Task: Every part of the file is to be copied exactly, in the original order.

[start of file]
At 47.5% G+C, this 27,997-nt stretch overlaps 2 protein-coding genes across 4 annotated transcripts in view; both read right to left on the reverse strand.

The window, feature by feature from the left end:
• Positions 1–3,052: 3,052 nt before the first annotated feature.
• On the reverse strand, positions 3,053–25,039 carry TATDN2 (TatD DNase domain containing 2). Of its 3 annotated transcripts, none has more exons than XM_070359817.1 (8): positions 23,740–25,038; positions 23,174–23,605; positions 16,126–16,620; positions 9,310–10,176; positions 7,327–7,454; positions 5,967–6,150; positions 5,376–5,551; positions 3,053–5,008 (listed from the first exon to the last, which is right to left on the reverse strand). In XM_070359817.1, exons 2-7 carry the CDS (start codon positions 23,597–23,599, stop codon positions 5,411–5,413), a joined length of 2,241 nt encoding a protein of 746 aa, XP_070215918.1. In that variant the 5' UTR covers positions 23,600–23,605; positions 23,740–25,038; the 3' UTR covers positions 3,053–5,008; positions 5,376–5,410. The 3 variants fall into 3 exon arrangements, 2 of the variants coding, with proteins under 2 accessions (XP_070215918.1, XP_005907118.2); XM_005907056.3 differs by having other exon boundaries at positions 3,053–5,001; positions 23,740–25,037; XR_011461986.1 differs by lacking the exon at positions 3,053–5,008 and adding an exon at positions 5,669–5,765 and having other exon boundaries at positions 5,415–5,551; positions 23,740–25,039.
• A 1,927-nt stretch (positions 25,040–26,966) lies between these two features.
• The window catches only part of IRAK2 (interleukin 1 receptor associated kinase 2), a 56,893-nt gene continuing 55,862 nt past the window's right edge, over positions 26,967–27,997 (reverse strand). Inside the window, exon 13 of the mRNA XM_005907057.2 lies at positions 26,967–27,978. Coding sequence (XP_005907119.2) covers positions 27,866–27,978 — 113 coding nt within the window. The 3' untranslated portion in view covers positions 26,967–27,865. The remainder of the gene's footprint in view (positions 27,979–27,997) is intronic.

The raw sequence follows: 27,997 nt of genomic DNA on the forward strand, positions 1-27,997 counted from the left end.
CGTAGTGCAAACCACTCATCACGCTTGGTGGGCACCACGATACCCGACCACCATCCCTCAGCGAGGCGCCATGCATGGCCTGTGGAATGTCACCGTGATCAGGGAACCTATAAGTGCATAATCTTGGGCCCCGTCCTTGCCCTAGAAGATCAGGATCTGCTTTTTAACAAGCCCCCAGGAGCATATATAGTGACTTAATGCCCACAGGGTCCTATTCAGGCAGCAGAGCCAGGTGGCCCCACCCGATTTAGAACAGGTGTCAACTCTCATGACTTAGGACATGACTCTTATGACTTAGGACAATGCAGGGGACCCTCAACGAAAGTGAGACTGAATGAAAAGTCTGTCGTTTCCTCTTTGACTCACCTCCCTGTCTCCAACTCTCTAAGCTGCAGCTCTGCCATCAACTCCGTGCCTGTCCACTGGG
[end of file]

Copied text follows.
At 47.5% G+C, this 27,997-nt stretch overlaps 2 protein-coding genes across 4 annotated transcripts in view; both read right to left on the reverse strand.

The window, feature by feature from the left end:
• Positions 1–3,052: 3,052 nt before the first annotated feature.
• On the reverse strand, positions 3,053–25,039 carry TATDN2 (TatD DNase domain containing 2). Of its 3 annotated transcripts, none has more exons than XM_070359817.1 (8): positions 23,740–25,038; positions 23,174–23,605; positions 16,126–16,620; positions 9,310–10,176; positions 7,327–7,454; positions 5,967–6,150; positions 5,376–5,551; positions 3,053–5,008 (listed from the first exon to the last, which is right to left on the reverse strand). In XM_070359817.1, exons 2-7 carry the CDS (start codon positions 23,597–23,599, stop codon positions 5,411–5,413), a joined length of 2,241 nt encoding a protein of 746 aa, XP_070215918.1. In that variant the 5' UTR covers positions 23,600–23,605; positions 23,740–25,038; the 3' UTR covers positions 3,053–5,008; positions 5,376–5,410. The 3 variants fall into 3 exon arrangements, 2 of the variants coding, with proteins under 2 accessions (XP_070215918.1, XP_005907118.2); XM_005907056.3 differs by having other exon boundaries at positions 3,053–5,001; positions 23,740–25,037; XR_011461986.1 differs by lacking the exon at positions 3,053–5,008 and adding an exon at positions 5,669–5,765 and having other exon boundaries at positions 5,415–5,551; positions 23,740–25,039.
• A 1,927-nt stretch (positions 25,040–26,966) lies between these two features.
• The window catches only part of IRAK2 (interleukin 1 receptor associated kinase 2), a 56,893-nt gene continuing 55,862 nt past the window's right edge, over positions 26,967–27,997 (reverse strand). Inside the window, exon 13 of the mRNA XM_005907057.2 lies at positions 26,967–27,978. Coding sequence (XP_005907119.2) covers positions 27,866–27,978 — 113 coding nt within the window. The 3' untranslated portion in view covers positions 26,967–27,865. The remainder of the gene's footprint in view (positions 27,979–27,997) is intronic.

The raw sequence follows: 27,997 nt of genomic DNA on the forward strand, positions 1-27,997 counted from the left end.
CGTAGTGCAAACCACTCATCACGCTTGGTGGGCACCACGATACCCGACCACCATCCCTCAGCGAGGCGCCATGCATGGCCTGTGGAATGTCACCGTGATCAGGGAACCTATAAGTGCATAATCTTGGGCCCCGTCCTTGCCCTAGAAGATCAGGATCTGCTTTTTAACAAGCCCCCAGGAGCATATATAGTGACTTAATGCCCACAGGGTCCTATTCAGGCAGCAGAGCCAGGTGGCCCCACCCGATTTAGAACAGGTGTCAACTCTCATGACTTAGGACATGACTCTTATGACTTAGGACAATGCAGGGGACCCTCAACGAAAGTGAGACTGAATGAAAAGTCTGTCGTTTCCTCTTTGACTCACCTCCCTGTCTCCAACTCTCTAAGCTGCAGCTCTGCCATCAACTCCGTGCCTGTCCACTGGG